Dear Parents, as term draws to a ragged end it’s time for reflection on the highs and lows of the year and on our education reforms and to look forward to the excellent examination achievements of our students later this summer.
My labours here at Olympic Academy have indeed been Herculean as the Gods surely did not smile on us as we started the year. Not only did the Titan of Google ridicule our IT but cursed by Phoneme we dropped to 25th in the world for the ability to read, even the Americans read better and they haven’t used English for years! I was set the task of clearing our stables.
First to placate the Gods we made a sacrifice of GCSE ICT. More of a goat than a lamb to the slaughter it failed to appease and so it came to pass that GCSE itself was offered up. This may have done the trick as the fires are still burning.
As Michaelmas term drew to a close I made a pilgrimage to consult the Oracle at Santa Clara who prophesied that an Open Source future was just around the corner and there I met mad old Pythagoras who was promoting Pi as the solution to our school’s needs.
Cleansed, I resolved to make our academy the best in the world. We can be better than the Chinese, the Koreans, the Japanese and the Finns. We have way-more computers per-child than they do, we start school years earlier, we have oodles more exams and we have Interactive Whiteboards! Hah! Just because they have epicanthic folds and Linus it means nothing. ... We will have Microsoft’s Mycenaean Tablets in every school!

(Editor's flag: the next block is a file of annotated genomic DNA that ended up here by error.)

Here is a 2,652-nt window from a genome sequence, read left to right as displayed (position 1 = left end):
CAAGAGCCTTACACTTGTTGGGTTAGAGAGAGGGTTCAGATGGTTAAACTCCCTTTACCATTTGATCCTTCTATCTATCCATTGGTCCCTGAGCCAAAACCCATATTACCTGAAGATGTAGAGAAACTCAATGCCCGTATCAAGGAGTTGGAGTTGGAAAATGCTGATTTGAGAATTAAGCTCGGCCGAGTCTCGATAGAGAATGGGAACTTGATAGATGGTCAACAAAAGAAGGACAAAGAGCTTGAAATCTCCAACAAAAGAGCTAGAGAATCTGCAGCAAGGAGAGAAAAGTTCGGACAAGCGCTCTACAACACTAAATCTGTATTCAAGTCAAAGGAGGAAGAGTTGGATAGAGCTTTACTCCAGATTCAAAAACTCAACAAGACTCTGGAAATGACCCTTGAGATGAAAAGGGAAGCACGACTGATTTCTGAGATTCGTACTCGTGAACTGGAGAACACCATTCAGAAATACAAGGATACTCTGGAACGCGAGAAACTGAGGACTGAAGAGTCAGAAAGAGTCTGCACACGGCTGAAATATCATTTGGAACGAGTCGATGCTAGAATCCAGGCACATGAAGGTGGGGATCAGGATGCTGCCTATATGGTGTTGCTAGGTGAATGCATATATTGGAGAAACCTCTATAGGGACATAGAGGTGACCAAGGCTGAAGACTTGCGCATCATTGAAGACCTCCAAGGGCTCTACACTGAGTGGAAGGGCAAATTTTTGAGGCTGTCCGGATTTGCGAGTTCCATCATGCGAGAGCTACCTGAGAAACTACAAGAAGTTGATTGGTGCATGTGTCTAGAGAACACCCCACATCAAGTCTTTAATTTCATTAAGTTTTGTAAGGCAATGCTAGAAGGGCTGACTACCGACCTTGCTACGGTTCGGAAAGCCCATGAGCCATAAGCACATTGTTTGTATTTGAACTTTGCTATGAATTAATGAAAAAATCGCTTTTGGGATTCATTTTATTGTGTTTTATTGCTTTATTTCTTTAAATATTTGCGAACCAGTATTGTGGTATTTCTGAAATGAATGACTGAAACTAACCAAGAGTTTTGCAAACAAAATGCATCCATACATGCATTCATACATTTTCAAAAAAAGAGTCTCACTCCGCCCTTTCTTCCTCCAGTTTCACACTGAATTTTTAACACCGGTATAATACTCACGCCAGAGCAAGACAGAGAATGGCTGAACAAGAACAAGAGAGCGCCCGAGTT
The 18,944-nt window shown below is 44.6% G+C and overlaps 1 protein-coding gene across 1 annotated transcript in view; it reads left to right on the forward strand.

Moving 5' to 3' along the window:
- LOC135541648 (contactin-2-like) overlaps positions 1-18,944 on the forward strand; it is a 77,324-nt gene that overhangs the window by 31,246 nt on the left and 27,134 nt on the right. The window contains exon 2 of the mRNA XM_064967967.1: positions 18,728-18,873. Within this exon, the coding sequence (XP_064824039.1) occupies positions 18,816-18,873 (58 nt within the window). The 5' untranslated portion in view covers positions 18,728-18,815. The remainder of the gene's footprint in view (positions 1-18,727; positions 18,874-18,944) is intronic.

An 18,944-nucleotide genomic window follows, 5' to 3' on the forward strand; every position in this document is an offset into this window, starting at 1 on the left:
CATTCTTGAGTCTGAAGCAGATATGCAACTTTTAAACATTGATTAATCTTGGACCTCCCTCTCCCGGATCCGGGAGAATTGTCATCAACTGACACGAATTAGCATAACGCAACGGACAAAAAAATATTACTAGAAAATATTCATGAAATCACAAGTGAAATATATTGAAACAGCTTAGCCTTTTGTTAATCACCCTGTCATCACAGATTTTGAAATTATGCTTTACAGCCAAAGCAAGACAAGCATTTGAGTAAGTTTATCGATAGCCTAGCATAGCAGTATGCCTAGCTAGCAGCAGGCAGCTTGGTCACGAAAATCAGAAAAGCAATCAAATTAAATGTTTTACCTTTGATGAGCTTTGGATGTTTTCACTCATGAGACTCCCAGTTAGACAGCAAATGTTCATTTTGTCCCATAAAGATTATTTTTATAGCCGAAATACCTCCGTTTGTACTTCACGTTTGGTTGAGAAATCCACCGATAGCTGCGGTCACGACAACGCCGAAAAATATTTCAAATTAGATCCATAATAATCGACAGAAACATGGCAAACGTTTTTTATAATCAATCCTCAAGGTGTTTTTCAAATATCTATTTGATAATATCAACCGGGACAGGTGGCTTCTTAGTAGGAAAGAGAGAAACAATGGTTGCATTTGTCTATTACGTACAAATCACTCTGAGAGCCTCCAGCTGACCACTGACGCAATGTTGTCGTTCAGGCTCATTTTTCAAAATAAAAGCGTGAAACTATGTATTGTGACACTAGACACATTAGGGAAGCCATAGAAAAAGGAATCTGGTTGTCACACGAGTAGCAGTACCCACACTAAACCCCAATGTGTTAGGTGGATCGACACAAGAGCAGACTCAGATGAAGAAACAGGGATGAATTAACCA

So in conclusion dear parents, the future of the Olympic Academy is a bright one. My reforms have but a few more labours to complete. Wish me luck in particular in my quest for Home Secretary May’s girdle.
Have a happy summer and enjoy our sports day ... it will be an event to remember.
oops apologies, I’ve muddled up copy for the Principal’s end of year editorial with this week’s blog; the reality as of course you know, is that we are off for six weeks with little to do especially as Mr Gove has abolished IT and for good measure trashed the value of a GCSE.
So I read some PISA stats to see if anyone else was having a good time too. PISA is important as it compares the education performance of a great many countries.
The Programme for International Student Assessment (PISA) is run by the OECD and gives a measure of how well education is going in a country. Specifically it looks at maths, science and reading. The top ranking nationalities are consistently Korean, Chinese, Japanese and Finnish and the fastest upcoming nation is Poland.
We in the UK are sinking in the rankings hence the plethora of changes we are experiencing at the moment. For example we are 25 in the reading tables whereas Poland is now up to 14. But why? What are they doing right and we doing wrong?
I decided to look at a few indicators for these success stories so that I would be able to inform our Government what they should do. I started with; Primary School starting age, whether the education was heavily centralised or decentralised into communities (Local Government) and finally how much ICT featured in their education.
My findings were as follows:
- Primary School starting Age: 6-7 years old (UK 4)
- Degree of Centralisation: Chinese, Korean, Japanese - high; Finland, Poland - low (UK: medium high)
- Use of ICT (compared to UK or USA) Chinese, Korean, Japanese, Finnish and Polish) Low.
I carried on through a few more nurture-related criteria with no more real success. I could find no comparative data on qualifications for teachers that indicated a place at the top table was inevitable. I even looked at use of Open Source software to see if that was a factor. Ok, China, Korea and Poland have their own Linux and Finland has Linus but I’m scratching around here.
It looks like all I have is a late starting age and a low obsession with IT. Each country has its own features of which they are proud; for example Poland is introducing free e-text books to its students and text books have been free in Finland for ever, Korean text books are forbidden to mention evolution and all of the top countries have fearsomely difficult written languages.
Pick the policy bones out of that